Petitioning on Library Property
The First Amendment of the Constitution of the United States affords citizens the right to freedom of speech as well as the right to petition the government for redress of grievances.
A library is obligated to permit the public to exercise only those rights that are consistent with the nature of a library and consistent with the government’s purpose in establishing a library.
The purpose of a library is to provide a place for reading, writing, and quiet contemplation.
The exercise of many oral and interactive First Amendment activities is contrary to the very nature of a library.
Accordingly, this policy sets forth guidelines and conditions for circulating petitions on library property to protect both the free exercise of individual rights as well as maintenance of a safe and welcoming environment for all citizens while visiting the library.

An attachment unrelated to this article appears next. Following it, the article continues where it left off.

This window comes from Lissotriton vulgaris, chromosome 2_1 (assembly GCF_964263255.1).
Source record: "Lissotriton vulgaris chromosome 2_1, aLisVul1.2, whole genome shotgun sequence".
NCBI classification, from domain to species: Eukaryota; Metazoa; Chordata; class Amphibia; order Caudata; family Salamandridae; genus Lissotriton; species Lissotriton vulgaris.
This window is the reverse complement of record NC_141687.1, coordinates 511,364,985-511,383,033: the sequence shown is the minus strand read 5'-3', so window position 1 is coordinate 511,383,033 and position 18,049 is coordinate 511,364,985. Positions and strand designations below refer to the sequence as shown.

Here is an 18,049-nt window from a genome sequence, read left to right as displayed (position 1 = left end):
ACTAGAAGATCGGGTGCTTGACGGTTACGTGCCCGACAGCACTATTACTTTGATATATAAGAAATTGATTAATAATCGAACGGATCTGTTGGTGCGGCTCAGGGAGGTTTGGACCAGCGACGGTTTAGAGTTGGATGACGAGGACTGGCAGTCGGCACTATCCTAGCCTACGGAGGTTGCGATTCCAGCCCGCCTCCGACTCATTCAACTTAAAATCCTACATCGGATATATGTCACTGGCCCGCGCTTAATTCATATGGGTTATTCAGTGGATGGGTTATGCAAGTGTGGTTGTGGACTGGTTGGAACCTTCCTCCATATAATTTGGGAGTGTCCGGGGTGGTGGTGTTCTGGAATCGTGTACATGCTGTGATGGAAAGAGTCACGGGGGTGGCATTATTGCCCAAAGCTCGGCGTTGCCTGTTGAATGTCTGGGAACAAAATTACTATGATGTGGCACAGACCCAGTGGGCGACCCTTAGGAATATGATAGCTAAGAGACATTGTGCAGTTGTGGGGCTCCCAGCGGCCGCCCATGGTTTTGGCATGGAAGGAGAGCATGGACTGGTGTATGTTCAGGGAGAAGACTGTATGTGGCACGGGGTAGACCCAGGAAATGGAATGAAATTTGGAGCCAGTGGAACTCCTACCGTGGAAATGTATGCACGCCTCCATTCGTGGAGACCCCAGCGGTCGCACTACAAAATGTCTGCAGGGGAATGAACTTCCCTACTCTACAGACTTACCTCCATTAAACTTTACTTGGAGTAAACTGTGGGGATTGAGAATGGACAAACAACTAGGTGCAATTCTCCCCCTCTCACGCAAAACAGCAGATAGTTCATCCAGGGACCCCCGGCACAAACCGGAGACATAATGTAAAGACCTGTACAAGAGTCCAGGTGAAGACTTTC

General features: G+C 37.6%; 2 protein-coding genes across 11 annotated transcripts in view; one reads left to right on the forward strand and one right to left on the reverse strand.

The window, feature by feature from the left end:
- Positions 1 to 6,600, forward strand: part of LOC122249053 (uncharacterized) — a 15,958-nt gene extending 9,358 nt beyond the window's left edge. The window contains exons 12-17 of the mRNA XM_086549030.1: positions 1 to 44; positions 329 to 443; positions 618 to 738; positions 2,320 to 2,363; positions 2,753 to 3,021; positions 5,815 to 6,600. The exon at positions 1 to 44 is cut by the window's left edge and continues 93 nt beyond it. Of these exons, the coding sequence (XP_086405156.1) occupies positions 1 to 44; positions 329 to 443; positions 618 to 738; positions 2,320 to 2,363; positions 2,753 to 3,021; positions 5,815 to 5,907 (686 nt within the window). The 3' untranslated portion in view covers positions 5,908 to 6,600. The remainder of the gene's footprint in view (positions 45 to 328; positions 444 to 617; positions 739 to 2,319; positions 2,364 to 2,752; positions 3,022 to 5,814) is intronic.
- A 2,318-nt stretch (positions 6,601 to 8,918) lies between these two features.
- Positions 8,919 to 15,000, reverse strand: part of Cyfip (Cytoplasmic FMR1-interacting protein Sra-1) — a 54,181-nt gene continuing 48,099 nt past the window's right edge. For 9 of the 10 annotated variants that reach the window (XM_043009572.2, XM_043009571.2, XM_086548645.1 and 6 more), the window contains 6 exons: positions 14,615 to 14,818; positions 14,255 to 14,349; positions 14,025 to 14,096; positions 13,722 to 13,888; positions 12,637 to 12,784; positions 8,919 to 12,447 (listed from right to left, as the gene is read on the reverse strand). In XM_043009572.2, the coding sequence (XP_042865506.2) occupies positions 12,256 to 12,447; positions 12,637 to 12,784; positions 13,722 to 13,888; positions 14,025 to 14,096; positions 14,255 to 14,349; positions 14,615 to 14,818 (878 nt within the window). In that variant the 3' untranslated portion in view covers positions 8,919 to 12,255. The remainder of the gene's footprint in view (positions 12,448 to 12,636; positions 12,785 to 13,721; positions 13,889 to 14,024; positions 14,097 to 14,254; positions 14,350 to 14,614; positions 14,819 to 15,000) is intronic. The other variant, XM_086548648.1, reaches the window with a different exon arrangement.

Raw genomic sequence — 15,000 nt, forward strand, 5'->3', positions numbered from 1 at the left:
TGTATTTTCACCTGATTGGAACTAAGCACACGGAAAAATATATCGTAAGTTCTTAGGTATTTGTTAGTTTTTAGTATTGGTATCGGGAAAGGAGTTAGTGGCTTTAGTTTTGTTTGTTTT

- Petition circulating in no way constitutes the library’s endorsement of a candidate, an issue, or an organization’s policies or beliefs.
- Petition circulation must take place outside the library building at least ten feet (10’) from the library’s public entrances.
- Petitioners shall not block entrances, book returns, or any exits.
- Petitioners shall not occupy areas designated by the Fire Department as fire or emergency lanes.
- Petitioners shall not occupy parking spaces or disrupt the flow of vehicular traffic by standing in traffic lanes or entrances.
- Petitioners shall not prevent library visitors from getting in or out of vehicles or the building.
- Petitioners shall provide their own supplies and equipment. The library is unable to supply tables and chairs to petitioners.
- Anyone who violates this policy, or other library policies such as the Code of Conduct, or engages in unlawful behavior will be asked and required to leave the premises.
Approved by the Board of Trustees, rev. July 16, 2018